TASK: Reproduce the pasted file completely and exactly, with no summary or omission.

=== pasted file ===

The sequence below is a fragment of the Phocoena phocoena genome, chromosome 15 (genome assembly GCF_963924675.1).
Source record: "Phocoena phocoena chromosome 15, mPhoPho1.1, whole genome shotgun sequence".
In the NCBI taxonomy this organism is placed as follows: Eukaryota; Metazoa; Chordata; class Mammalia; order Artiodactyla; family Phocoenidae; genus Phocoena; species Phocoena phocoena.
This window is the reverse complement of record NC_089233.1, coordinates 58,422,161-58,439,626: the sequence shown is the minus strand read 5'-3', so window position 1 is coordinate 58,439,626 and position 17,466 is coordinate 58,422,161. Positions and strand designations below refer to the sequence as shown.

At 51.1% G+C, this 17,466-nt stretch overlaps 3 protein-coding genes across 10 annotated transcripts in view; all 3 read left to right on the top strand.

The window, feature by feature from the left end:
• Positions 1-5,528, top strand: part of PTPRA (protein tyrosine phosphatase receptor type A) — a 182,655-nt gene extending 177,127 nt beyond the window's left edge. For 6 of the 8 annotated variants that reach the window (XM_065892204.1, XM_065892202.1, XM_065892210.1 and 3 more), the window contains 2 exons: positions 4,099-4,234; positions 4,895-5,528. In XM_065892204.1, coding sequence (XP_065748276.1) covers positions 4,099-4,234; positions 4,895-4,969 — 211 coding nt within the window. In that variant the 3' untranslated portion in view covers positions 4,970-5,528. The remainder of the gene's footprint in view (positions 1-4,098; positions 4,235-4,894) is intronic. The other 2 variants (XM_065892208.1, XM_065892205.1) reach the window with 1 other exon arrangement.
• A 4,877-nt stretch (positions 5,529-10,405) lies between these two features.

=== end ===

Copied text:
The sequence below is a fragment of the Phocoena phocoena genome, chromosome 15 (genome assembly GCF_963924675.1).
Source record: "Phocoena phocoena chromosome 15, mPhoPho1.1, whole genome shotgun sequence".
In the NCBI taxonomy this organism is placed as follows: Eukaryota; Metazoa; Chordata; class Mammalia; order Artiodactyla; family Phocoenidae; genus Phocoena; species Phocoena phocoena.
This window is the reverse complement of record NC_089233.1, coordinates 58,422,161-58,439,626: the sequence shown is the minus strand read 5'-3', so window position 1 is coordinate 58,439,626 and position 17,466 is coordinate 58,422,161. Positions and strand designations below refer to the sequence as shown.

At 51.1% G+C, this 17,466-nt stretch overlaps 3 protein-coding genes across 10 annotated transcripts in view; all 3 read left to right on the top strand.

The window, feature by feature from the left end:
• Positions 1-5,528, top strand: part of PTPRA (protein tyrosine phosphatase receptor type A) — a 182,655-nt gene extending 177,127 nt beyond the window's left edge. For 6 of the 8 annotated variants that reach the window (XM_065892204.1, XM_065892202.1, XM_065892210.1 and 3 more), the window contains 2 exons: positions 4,099-4,234; positions 4,895-5,528. In XM_065892204.1, coding sequence (XP_065748276.1) covers positions 4,099-4,234; positions 4,895-4,969 — 211 coding nt within the window. In that variant the 3' untranslated portion in view covers positions 4,970-5,528. The remainder of the gene's footprint in view (positions 1-4,098; positions 4,235-4,894) is intronic. The other 2 variants (XM_065892208.1, XM_065892205.1) reach the window with 1 other exon arrangement.
• A 4,877-nt stretch (positions 5,529-10,405) lies between these two features.